If your mind has ever blanked for a second or two after a stoplight turns green, you have heard a chorus of horns blasting at you to get going. Impatience.
Phillips Brooks, the great 19th century preacher at Trinity Church in Boston, was known for his calm manner, but it is reported that there were times when he would be agitated and irritable. There’s a story that one day a friend saws him pacing the floor like a caged lion, and someone asked him, “What’s the trouble, Mr. Brooks?” “The trouble is that I’m in a hurry, but God isn’t!” he replied.
Speaking of impatience, every Advent season we have to deal with John the Baptist. And it’s frustrating. We’re ready for the main attraction, for the child to be born. But instead, for two Sundays, we have to wait. “Who are you?” people demand. “I am not the Messiah,” John says. “Well, what then, are you Elijah?” they insist. “I am not,” he replies.” Well, who are you?”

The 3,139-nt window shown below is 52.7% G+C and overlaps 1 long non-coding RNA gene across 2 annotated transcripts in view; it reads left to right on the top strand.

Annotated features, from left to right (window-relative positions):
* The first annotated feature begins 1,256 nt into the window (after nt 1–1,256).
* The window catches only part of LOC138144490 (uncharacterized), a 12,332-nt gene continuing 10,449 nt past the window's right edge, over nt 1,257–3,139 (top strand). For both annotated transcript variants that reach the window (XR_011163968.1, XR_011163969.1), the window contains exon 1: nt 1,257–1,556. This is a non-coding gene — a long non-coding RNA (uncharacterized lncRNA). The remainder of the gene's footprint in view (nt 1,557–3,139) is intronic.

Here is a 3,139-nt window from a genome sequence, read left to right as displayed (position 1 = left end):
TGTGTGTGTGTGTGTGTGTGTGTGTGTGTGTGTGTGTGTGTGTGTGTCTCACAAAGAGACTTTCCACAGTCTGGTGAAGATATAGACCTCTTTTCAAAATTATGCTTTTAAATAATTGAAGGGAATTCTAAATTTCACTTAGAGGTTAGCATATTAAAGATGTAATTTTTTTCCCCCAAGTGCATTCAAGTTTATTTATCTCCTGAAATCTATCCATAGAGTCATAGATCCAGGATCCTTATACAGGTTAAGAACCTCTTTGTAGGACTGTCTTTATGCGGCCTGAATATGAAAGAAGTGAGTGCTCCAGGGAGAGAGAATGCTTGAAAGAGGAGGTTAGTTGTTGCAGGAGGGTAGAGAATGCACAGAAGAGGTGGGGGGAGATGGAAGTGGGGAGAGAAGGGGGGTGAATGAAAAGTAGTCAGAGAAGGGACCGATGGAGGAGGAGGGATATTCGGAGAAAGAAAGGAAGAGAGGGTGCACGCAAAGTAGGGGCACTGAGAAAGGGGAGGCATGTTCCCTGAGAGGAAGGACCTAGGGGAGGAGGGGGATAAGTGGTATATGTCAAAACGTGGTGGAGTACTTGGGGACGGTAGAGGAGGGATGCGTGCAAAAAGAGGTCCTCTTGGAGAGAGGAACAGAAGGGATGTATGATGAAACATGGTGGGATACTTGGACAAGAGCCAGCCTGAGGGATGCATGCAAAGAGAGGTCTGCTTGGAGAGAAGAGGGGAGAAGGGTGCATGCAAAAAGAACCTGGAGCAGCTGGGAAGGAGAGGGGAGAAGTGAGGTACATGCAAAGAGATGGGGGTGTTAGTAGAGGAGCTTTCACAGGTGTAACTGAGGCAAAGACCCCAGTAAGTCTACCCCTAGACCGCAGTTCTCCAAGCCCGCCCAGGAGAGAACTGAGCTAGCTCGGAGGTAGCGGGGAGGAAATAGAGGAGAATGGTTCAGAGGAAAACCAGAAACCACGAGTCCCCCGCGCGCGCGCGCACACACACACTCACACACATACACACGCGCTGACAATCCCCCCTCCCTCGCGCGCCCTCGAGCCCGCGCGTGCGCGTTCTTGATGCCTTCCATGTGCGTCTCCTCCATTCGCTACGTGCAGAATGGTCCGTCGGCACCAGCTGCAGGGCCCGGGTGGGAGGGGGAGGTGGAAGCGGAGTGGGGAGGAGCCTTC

And John answers that the one who is coming after him is so great he would not even be worthy to tie his shoelaces. But that’s all he says. He doesn’t seem to know the details. He only knows that God is coming, and light will shine in the darkness. Beyond that everyone just has to be patient.
But patience is hard. Most of us are taught to be achievers, doers, accomplishers. We make our lists and tick things off. We have business plans, personal goals, and high expectations. At the end of the year we want to look back at our accomplishments. We press on impatiently.
And all of that makes it hard to deal with parts of our lives that aren’t working according to plan. Someone has a serious car accident and all of a sudden goes from being independent and in charge to being dependent, someone who has to be looked after. Or you watch a parent who has aged well into a phase of dependency, no longer able to accomplish or achieve much.
These troubled economic times have created a widespread sense of worry and powerlessness. We can’t stop what these problems are doing to bank accounts, home mortgages, jobs, to schools and churches, non-profits. We want to know how long this is going to go on—another 6 months, or 12, or 24, or more?